President Trump’s Executive Orders On Immigration

Disclaimer: This advisory has been created by The Legal Aid Society, Immigration Law Unit. This advisory is not legal advice, and does not substitute for the advice of an immigration expert.

Updated Sept. 6, 2017

President Trump has issued various executive orders which threaten immigrant communities in different ways. Among those, one focuses on individuals within the United States, another on individuals apprehended at the border, and a third one banning refugees and others from countries deemed dangerous by the President.

There are three other draft orders, which have not yet been signed. Based on the drafts we have seen: one would end the DACA program and change priorities for removal, a second would change the way the receipt of certain government benefits affects immigrants and their sponsors, and a third would affect foreign workers.

NOTE: Some of the provisions in the various signed and draft orders may be beyond the power of the President or may be in violation of the Constitution. As a result, these may later be curtailed by the federal courts.

 

I. WHAT HAS ALREADY HAPPENED

Interior Enforcement Order Order (signed on January 25, 2017) and U.S. Department of Homeland Security (DHS) Implementing Memorandum (dated February 20, 2017)

Among other things, this order directs the federal government to:

  • Increase deportation enforcement efforts to include people who:
    • have criminal convictions,
    • have been charged with crimes even though the criminal court proceedings have not been completed,
    • committed criminal acts that have not even been charged,
    • engaged in fraud with any government agency,
    • received welfare benefits unlawfully,
    • have a final order of removal but never left, and
    • otherwise pose a threat to public safety or national security.
  • Hire an additional 10,000 deportation officers.
  • Punish states and localities who refuse to allow local law enforcement to cooperate with federal immigration authorities by withholding federal funds.
  • Help victims of crime by undocumented immigrants.
  • Collect unpaid fines from undocumented immigrants.

In response to the Executive Order, DHS issued a memorandum articulated the following policies:

  • Earlier enforcement priority memoranda (presumably including the U.S. Citizenship and Immigration Services (USCIS) memorandum regarding issuance of Notices to Appear) are all rescinded, except that the earlier DACA and DAPA memoranda are not rescinded at this time.
  • The Secure Communities program for immigration detainers is reinstated, and the Priority Enforcement Program is rescinded.
  • The Criminal Alien Program is to be expanded, to fast-track removal of incarcerated individuals; this includes immigration hearings within jails in “any willing jurisdiction.”
  • Expand the use 287(g) agreements, which allows DHS to delegate federal immigration law enforcement functions to local law enforcement.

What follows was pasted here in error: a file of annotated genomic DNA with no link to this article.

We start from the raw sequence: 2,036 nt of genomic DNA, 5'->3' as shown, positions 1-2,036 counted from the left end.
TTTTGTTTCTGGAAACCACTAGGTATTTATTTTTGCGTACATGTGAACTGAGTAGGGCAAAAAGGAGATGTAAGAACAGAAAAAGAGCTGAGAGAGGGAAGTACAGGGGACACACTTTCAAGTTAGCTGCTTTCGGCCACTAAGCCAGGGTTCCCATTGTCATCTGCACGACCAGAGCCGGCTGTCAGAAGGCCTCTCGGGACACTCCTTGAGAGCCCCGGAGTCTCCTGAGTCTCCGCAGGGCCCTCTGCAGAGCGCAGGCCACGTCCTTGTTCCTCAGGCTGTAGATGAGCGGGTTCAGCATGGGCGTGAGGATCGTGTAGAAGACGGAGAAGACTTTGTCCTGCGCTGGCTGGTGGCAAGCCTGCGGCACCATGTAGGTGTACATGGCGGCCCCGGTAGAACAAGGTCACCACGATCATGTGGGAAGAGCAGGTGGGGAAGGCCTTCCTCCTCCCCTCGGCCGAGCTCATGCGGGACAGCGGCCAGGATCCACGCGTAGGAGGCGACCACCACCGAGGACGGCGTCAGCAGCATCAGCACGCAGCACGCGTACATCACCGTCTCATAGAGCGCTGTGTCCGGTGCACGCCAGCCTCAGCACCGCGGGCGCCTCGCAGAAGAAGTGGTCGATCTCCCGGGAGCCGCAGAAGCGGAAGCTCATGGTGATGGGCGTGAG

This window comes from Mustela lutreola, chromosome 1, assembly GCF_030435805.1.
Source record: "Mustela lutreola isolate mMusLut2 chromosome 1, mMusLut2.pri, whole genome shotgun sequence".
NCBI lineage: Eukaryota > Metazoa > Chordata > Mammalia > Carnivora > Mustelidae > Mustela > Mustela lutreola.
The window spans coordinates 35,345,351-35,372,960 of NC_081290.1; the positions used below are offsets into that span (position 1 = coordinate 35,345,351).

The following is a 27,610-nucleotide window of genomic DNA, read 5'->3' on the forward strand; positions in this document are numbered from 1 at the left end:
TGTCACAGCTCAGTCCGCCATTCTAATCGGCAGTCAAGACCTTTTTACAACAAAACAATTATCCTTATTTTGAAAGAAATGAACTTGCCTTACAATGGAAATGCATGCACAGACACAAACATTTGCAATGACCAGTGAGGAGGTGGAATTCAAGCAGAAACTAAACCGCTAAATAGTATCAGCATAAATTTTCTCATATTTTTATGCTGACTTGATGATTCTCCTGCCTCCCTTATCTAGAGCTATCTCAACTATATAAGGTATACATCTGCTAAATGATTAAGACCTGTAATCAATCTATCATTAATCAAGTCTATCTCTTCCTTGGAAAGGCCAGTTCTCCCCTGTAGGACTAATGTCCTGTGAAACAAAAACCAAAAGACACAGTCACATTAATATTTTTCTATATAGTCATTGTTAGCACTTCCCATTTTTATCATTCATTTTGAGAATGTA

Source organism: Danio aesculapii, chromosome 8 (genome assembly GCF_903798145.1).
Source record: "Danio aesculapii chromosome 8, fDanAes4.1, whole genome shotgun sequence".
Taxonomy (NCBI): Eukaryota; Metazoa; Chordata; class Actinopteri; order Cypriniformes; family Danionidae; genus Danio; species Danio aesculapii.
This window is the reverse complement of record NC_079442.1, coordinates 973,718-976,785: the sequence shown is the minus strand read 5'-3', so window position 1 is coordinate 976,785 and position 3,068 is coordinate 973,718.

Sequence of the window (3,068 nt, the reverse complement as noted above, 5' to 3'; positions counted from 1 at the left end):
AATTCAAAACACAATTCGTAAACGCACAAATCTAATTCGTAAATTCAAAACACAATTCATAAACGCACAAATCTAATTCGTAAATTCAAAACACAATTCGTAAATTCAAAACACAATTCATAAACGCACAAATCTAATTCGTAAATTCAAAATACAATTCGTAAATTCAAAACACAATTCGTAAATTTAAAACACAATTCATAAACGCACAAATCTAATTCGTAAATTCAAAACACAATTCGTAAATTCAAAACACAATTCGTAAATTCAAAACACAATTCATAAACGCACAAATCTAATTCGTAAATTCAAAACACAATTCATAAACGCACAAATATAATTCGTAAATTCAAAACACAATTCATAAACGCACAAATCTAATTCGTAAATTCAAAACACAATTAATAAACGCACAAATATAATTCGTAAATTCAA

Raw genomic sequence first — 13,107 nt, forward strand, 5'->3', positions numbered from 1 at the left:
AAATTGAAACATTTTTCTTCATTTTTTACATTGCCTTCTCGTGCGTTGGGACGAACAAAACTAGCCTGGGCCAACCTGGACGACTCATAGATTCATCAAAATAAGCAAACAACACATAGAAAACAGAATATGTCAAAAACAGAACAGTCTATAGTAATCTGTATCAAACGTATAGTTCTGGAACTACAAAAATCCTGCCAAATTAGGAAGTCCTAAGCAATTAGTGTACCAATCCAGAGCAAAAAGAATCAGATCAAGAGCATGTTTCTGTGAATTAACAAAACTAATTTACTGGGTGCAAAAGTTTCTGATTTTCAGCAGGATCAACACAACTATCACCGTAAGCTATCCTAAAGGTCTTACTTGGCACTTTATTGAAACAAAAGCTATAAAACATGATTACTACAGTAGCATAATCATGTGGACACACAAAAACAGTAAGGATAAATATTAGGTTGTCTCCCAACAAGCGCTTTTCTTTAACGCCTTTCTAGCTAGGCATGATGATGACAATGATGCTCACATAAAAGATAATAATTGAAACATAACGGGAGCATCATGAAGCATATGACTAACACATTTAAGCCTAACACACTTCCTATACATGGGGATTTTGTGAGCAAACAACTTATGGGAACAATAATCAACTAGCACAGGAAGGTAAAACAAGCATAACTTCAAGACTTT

• Victims of Immigration Crime Engagement (VOICE) Office is to be established, to assist individuals who have allegedly been the victims of crimes by noncitizens. Any resources to advocate for vulnerable noncitizens are now reallocated to VOICE.
  • DHS agencies are to assess and collect all possible fines and penalties against individuals who are unlawfully present, including those who assisted them.
  • Privacy Act protections are withdrawn, for those who are neither U.S. citizens nor lawful permanent residents. Freedom of Information Act requests may now be very risky for all other individuals.

 

Border Security and Deportation Order (signed on January 25, 2017) and DHS Implementing Memorandum (dated February 20, 2017)

Among other things, the order directs the federal government to:

  • Build a wall along our southern border.
  • Secure the southern border, so that no one can enter without permission.
  • Create new detention facilities near the southern border.
  • End the “catch-and-release” policy for people who enter without permission, so that people will be detained during their deportation cases.
  • Hire 5,000 additional Border Patrol officers.
  • Increase scrutiny of asylum applications so that more asylum applications may be denied.
  • Punish states and localities who refuse to allow local law enforcement to cooperate with federal immigration authorities.

In response to the Executive Order, DHS issued a memorandum articulated the following policies:

  • Vastly increase the detention of individuals facing removal, both near the border and within the U.S.
  • Expand expedited removals of individuals who are anywhere within the U.S. (rather than just within 100 miles of the borders and coasts) and who have been present for less than two years.
  • Identify and quantify all sources of direct and indirect aid and assistance to Mexico, including intelligence activities.
  • Expand the use 287(g) agreements, which allows DHS to delegate federal immigration law enforcement functions to local law enforcement.
  • Study security of the southern border, including planning and building a wall.
  • Return noncitizens arriving from Mexico or Canada to those countries, pending removal proceedings.
  • Restrict the standards for applying for asylum.
  • Restrict the use of parole.
  • Restrict the definition of Unaccompanied Children (UAC) to exclude children who have one or both parents in the U.S. and/or who have turned 18 years old.
  • Prosecute parents or guardians of UAC’s for smuggling or trafficking.

 

Order Excluding Muslims and Others (signed on March 6, 2017, to be effective March 16, 2017; expected to be subject to litigation; rescinds the January 27, 2017 Order Excluding Muslims and Others)

Among other things, this order directs the federal government to:

  • For 90 days, ban entry for all nationals of Iran, Libya, Somalia, Sudan, Syria, and Yemen who are outside the U.S. on the effective date of the order (March 16, 2017), who did not have a valid visa at 5:00 p.m. Eastern Standard Time on January 27, 2017, and who do not have a valid visa on the effective date of the order (hereinafter “Muslim ban”).
    • Iraq is no longer on the banned list.
  • The Muslim ban does not apply to permanent residents, those who are admitted or paroled into the U.S. on or after the effective date of the order, including pursuant to advance parole; dual nationals traveling on the non-designated country’s passport; certain diplomatic visa holders; asylees, refugees, those granted withholding of removal or protection under the Convention Against Torture.
  • Waivers are available on a case-by-case basis, pursuant to various criteria.
  • Iraqi nationals will be subject to thorough review.
  • Stop all refugee admissions for at least 120 days.
    • Does not apply to refugees formally scheduled for transit before the effective date of the order.
    • Exceptions to refugee ban may be made on a case-by-case basis.
  • Reduce refugee admissions for FY2017 to 50,000, from President Obama's goal of 110,000.
  • Expedite completion of a biometric entry-exit system.
  • Suspend the Visa Interview Waiver Program, and require all visa applicants to attend an interview unless not required by statute.